A client asked me this precise question recently, so I investigated.
As per IOS6 (all my tests have been done on iOS6.1), these are two different things :
- a website using a .manifest, accessed with mobile Safari
- a webapp on the home screen, created from the website
A website with a .manifest can use up to 50mb of cache, with an user permission asked. It can't use more. This value can be found and cleared in settings/safari/advanced. If you try to stuff more in the cache, a
error event will be fire and the
window.applicationCache.status will go IDLE.
A webapp does not share the same cache than its website. Clearing the cache settings/safari/advanced won't do anything for you home screen webapp. It will accept more than 50mb of cache without user input, but I don't know exactly how much (I tested with 60mb with success, totally accessible offline. *edit : tried with 83mb, success)
I don't know where this data can be seen in iOS settings. I guess nowhere.
Testing this was a pain in the *** until I found the spec. There's an API that works perfectly on iOS6.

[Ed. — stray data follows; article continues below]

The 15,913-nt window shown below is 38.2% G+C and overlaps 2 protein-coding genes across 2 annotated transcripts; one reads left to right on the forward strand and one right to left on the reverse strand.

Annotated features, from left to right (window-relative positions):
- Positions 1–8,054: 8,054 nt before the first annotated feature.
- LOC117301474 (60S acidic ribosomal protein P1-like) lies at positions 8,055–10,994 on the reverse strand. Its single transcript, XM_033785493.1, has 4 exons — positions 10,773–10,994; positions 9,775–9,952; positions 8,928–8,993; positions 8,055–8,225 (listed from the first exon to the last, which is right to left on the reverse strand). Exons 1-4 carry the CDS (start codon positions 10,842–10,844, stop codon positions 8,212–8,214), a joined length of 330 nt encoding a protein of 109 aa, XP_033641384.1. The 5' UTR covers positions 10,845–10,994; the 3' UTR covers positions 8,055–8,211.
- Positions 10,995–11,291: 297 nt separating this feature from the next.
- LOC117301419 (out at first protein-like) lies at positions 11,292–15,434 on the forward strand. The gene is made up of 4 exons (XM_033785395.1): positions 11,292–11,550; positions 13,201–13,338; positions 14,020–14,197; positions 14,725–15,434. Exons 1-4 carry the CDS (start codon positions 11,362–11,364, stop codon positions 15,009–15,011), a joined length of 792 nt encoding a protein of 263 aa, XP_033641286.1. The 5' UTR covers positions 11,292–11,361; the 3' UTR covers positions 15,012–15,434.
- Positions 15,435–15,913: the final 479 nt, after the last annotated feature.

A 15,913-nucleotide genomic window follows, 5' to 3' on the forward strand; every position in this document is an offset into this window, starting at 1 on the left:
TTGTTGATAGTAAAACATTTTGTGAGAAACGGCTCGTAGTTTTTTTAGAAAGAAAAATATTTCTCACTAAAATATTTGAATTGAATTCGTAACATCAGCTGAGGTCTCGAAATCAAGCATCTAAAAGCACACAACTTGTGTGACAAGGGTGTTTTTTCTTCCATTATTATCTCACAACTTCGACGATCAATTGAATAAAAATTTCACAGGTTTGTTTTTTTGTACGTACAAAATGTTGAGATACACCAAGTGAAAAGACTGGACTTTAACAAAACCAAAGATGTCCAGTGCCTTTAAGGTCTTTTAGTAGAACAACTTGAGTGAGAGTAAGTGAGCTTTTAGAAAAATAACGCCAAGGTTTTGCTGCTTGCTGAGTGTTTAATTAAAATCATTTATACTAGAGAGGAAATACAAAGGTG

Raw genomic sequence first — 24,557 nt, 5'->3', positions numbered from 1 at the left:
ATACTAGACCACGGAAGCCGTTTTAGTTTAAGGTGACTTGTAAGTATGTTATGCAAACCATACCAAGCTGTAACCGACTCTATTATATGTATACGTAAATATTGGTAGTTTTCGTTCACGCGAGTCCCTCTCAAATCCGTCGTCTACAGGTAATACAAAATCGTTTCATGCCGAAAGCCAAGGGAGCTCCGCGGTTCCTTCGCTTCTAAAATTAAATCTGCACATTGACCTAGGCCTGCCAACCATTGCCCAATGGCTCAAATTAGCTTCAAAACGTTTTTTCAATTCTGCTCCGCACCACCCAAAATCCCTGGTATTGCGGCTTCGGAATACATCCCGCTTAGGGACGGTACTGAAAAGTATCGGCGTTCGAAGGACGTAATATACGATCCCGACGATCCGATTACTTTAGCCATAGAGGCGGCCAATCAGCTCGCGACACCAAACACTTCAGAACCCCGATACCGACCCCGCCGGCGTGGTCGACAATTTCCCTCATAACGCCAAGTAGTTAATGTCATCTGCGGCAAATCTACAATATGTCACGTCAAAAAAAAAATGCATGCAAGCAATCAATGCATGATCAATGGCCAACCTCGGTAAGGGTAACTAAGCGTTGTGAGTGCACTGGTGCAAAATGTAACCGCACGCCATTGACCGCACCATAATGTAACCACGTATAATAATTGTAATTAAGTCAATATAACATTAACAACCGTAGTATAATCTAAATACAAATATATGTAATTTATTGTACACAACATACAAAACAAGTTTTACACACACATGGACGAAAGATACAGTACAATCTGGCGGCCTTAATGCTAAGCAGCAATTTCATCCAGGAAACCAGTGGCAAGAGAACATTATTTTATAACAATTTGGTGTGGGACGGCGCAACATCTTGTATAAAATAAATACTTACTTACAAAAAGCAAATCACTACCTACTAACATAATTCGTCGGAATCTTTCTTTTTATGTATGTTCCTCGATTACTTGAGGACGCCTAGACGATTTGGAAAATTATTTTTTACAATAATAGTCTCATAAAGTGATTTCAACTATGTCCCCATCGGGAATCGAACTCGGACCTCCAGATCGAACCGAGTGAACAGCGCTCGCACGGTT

You should check
window.applicationCache.status, which tells you what's the app state, and the following events (cut and paste from my code, so with their listener) :
All are working on iOS 6.1, even the
progress event with
A webapp starts by checking, then fires
noupdate if the .manifest is the same. Status is
If the .manifest changed, status is
progress event fires for each file in your manifest, then status is
UPDATEREADY and the
If you're offline, an
error event fires and status is
You can test the online/offline status with
var online = navigator.onLine ? 'online' : 'offline';
It works but the specs says it's unreliable.
Three more things to finish :
- my manifest is named cache.manifest and declared like this
- my .htaccess has
AddType text/cache-manifest manifest and
ExpiresByType text/cache-manifest "access plus 0 seconds"
- my app has
<meta name="apple-mobile-web-app-capable" content="yes">
With this API, it's way easier to understand what's going on under the hood. Be sure to do your own test though, I'm not 100% sure of this results or they can could with a new iOS version. I'll test further for the maximum size.